Inishowen Peninsula and the Northern Lights
The Inishowen Peninsula in Donegal is a stunning example of Ireland’s Wild Atlantic Way. Sculptured by the Atlantic’s waves and winds for millennia, it’s northern most point, Malin Head, is the very definition of wild and is one of the best vantage points from which to view the Northern Lights in Ireland.
There is very little light pollution on Inishowen so if bracing into the biting winds on Malin Head to watch the ‘lights’ isn’t your thing, you can always visit Moville on the eastern side of Inishowen for a more sheltered view. The picturesque town over looking Lough Foyle has an old Victorian park which has a bandstand to shelter from the winds.
Dunree Head on the western side also offers shelter in the form of the decommissioned Dunree Fort – now a museum – and has several nature walks and a beautiful beach in a small bay to keep you occupied during the day.
What are the Northern Lights?
The Northern Lights or Aurora Borealis are one of the most mystical and awe inspiring displays to be found in nature. Charged particles in the solar wind collide with the Earth’s magnetosphere at the North Pole causing multicoloured displays of swirling light in the night sky.
Can I really see the ‘Lights’ from Donegal?
Depending on the strength of the Solar Wind, the Aurora can be seen in latitudes south of the Arctic Circle. While it is impossible to predict what type of display may occur, the lights will usually appear in the northern horizon but can sometimes appear directly overhead as they would at the North Pole.
When is the best time to see them?
There is no guarantee that the lights will appear but the best time to try and catch them is in Winter and Spring. Predicating an appearance of an Aurora can only really be done on the day and then there is no guarantee it will happen. If the forecast is for clear skies, travel to Inishowen and hope for the best.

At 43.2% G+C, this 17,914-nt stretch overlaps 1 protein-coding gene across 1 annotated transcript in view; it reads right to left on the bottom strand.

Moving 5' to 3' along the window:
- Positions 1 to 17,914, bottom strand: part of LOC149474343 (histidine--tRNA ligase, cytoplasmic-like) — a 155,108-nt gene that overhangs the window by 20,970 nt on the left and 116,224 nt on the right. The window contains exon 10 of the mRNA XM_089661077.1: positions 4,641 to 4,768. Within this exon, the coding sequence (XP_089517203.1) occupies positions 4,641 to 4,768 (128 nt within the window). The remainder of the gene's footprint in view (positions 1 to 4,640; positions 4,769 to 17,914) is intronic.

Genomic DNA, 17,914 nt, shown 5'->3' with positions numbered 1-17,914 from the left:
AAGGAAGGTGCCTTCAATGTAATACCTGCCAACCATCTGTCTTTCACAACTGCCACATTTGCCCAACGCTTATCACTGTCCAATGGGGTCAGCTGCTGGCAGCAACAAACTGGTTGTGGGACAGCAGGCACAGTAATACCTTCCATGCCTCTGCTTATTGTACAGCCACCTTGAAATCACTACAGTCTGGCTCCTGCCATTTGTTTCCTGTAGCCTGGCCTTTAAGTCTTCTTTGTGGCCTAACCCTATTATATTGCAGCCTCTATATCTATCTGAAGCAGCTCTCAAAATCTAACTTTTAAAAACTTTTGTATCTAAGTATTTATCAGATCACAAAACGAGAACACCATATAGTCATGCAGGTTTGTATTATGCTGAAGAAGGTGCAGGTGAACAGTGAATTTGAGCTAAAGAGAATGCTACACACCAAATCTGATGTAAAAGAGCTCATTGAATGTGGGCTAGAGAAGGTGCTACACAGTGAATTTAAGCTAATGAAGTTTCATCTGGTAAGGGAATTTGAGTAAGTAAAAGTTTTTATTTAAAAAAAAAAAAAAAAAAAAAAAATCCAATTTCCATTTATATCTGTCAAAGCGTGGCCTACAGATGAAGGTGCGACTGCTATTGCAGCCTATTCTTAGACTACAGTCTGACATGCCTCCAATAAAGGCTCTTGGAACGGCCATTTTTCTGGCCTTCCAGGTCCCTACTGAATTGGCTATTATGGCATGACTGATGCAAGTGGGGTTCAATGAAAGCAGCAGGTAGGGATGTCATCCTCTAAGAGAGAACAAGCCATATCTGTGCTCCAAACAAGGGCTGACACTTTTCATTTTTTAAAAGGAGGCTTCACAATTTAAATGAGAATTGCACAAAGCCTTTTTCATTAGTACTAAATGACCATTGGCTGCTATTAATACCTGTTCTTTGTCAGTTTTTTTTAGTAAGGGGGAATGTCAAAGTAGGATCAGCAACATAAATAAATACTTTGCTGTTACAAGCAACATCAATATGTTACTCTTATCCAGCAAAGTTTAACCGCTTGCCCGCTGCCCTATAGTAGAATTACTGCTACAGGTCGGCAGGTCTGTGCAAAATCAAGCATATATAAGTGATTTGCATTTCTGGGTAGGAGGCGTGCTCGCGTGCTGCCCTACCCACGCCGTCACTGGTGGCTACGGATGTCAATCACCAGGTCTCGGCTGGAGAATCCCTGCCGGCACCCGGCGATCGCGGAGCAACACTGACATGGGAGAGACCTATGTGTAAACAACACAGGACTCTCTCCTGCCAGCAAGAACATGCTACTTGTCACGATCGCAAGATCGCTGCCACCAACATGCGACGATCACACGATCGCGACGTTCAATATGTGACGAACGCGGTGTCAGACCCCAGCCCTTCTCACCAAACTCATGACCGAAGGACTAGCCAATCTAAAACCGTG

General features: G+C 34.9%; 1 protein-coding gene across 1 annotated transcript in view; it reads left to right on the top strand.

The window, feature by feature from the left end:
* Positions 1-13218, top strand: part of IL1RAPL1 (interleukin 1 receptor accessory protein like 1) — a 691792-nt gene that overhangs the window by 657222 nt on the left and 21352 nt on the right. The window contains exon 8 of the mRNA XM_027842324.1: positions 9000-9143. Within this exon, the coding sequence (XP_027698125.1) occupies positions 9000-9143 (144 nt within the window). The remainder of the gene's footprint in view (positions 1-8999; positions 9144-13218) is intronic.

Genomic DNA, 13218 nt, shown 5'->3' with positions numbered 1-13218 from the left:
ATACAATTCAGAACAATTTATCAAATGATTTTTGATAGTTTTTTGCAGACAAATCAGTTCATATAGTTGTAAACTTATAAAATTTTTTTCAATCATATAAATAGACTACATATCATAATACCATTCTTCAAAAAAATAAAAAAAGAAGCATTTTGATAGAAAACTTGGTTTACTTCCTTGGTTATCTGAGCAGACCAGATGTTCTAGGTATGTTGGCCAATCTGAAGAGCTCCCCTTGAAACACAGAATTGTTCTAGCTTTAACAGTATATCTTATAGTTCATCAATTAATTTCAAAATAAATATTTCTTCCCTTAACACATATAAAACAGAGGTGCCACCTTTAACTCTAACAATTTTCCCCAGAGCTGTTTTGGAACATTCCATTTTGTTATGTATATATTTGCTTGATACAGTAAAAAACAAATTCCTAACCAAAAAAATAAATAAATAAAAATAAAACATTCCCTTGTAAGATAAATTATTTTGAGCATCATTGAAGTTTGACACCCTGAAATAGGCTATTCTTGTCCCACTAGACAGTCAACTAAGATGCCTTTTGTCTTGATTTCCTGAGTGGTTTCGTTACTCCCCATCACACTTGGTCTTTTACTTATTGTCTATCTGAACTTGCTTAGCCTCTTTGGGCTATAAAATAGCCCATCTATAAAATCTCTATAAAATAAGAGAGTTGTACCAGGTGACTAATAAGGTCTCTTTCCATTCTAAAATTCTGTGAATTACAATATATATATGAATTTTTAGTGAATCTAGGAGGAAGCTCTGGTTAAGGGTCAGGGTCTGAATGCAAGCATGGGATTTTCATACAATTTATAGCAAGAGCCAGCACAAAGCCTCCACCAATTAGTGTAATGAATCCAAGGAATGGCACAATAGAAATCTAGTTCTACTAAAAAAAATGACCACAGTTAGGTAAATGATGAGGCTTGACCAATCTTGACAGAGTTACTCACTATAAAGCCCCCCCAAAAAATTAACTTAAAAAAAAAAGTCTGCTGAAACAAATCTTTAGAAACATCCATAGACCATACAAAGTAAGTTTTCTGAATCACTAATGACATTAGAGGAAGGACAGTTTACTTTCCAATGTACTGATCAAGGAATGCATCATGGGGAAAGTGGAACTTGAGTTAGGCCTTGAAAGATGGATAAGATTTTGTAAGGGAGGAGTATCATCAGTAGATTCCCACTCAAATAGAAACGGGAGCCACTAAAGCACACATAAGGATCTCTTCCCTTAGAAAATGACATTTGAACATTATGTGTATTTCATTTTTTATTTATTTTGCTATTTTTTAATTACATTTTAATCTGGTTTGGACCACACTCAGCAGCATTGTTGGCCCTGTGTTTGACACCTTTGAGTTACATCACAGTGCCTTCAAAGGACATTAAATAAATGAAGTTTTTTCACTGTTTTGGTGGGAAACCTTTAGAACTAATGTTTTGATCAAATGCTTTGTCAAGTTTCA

Can I photograph the Aurora?
It can be done with the right sort of camera and lens. A tripod is essential as you’ll need a 8 to 20 second exposure depending on the lens, iso and aperture.
Where do I stay?
If you’re going to travel all that way, you’re going to have to make a weekend of it. Besides, if you miss the Aurora on the first night you might still catch it on the second. There’s plenty to do in the meantime with lots of walks and beaches and you can even try your hand ‘as Gaelige’ with the locals in their very particular dialect. Inishowen has no shortage of accommodation from the Sandrock Holiday Hostel in Malin Head (cash only – no cards) to the 4 star Redcastle Hotel in Moville.
What do I need to bring?
A proper coat that can protect you from those Atlantic winds with warm layers underneath. A flask of warm soup or tea would make the time pass that bit easier while waiting in the cold.
Don’t be a light polluter?
Be aware of other Aurora seekers and turn your lights off outside and inside your car. It’s not uncommon for people to leave their car engine’s running so they can shelter from the wind. Keep the use of torches to a minimum and dim the illumination on your phone so your eyes can adjust more easily to the natural light.
How do I get there?
The best way is by car. Malin Head is over 4 hours from Dublin, over 4.5 from Galway and over 6 hours from Cork. The fastest route from the east coast or from the south to Inishowen will take you into Northern Ireland via Antrim and Derry or via Tyrone and Derry, so either bring some Sterling or have a bank card that will work in the North in case of emergencies.
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